On Saturday, Ipsos-Reid released a new poll, and my apologies for not posting about it sooner. One of my intrepid readers alerted me to it, and I thank her for that.Ipsos-Reid's last poll was taken between April 20-22, and compared to that one there has been very little change at the national level. The Conservatives, Liberals, and New Democrats remain unchanged at 35%, 29%, and 16%, respectively.
The Bloc Québécois has gained one point (10%) and the Greens are down one (9%).
In Ontario, the race has tightened as the Liberals have dropped three points to 36%. The Conservatives have gained one point and stand at 36% as well. The NDP is up one to 16%.
In Quebec, the Bloc is up four points to 39%, followed by the Liberals at 23% (down one). The Conservatives are also down one to 19%, and the NDP makes a gain of two at 13%.
In British Columbia, the Conservatives are well ahead with 42% (up three). The NDP (24%) is down three and the Liberals (22%) are down two. The Greens are down a point there to 9%.
Elsewhere, the Liberals hold a narrow lead in Atlantic Canada over the Conservatives, 35% to 33%. The Conservatives are down seven points to 54% in Alberta, while the Liberals are up nine (27%) and the NDP is down five (8%). In the Prairies, the Conservatives have 50% and the undisputed lead.
Support seems to divide along gender lines, as the Conservatives lead among males with 41% to the Liberals' 30% and the NDP's 15%. Among females, the Tories and Liberals are tied at 29% while the NDP is at 18%. Liberal, and to a lesser extent NDP, support is uniform, while the Conservatives have constructed their lead on male voters.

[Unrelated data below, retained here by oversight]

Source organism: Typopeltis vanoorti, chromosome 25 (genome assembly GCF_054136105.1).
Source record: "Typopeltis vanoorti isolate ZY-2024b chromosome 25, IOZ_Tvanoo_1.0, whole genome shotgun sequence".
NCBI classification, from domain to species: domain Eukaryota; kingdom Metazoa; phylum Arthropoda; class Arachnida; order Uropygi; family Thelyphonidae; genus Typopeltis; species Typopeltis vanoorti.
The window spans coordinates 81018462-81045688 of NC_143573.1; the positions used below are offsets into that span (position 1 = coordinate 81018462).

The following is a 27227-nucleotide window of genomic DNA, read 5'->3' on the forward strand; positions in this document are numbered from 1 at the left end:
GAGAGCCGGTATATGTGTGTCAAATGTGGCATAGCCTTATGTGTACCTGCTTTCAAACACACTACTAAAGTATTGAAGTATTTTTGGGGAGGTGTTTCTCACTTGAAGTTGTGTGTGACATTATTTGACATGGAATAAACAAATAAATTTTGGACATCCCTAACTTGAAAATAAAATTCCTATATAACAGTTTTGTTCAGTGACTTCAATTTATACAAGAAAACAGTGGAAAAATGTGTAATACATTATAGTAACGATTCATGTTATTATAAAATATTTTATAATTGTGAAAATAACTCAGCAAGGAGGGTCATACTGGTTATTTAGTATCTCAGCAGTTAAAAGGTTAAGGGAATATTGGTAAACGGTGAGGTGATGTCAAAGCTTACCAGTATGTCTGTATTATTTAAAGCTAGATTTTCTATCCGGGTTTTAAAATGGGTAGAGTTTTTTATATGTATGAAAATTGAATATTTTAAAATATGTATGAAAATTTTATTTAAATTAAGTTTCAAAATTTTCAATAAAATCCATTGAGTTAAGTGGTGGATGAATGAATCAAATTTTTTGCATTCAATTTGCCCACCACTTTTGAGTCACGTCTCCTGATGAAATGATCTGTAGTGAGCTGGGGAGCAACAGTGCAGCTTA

The Conservatives win 70 seats in the West, 45 in Ontario, 8 in Quebec, and 9 in Atlantic Canada for a total of 132.
The Liberals win 16 seats in the West, 48 in Ontario, 15 in Quebec, and 18 in Atlantic Canada for a total of 97.
The Bloc wins 51 seats in Quebec.
The NDP wins 9 seats in the West, 13 in Ontario, 1 in Quebec, and 5 in Atlantic Canada for a total of 28.
The Conservatives still take a hit compared to their present caucus, but the Liberals and NDP only combine for 125 seats.
There's one thing odd I noticed about this pollster's questions. They prompt for parties, but use different wording. When they list the parties, the say "The Conservative Party", "The New Democratic Party", "The Green Party", and "The Bloc Quebecois".
For the Liberal Party, however, they say "The Liberals". That seems like an odd thing to do, and I'm not sure why they would make a difference for the Liberal Party.
Would using the term "The Liberals" rather than "The Liberal Party" change a way a person would respond? What about if they used "The Conservatives" rather than "The Conservative Party"?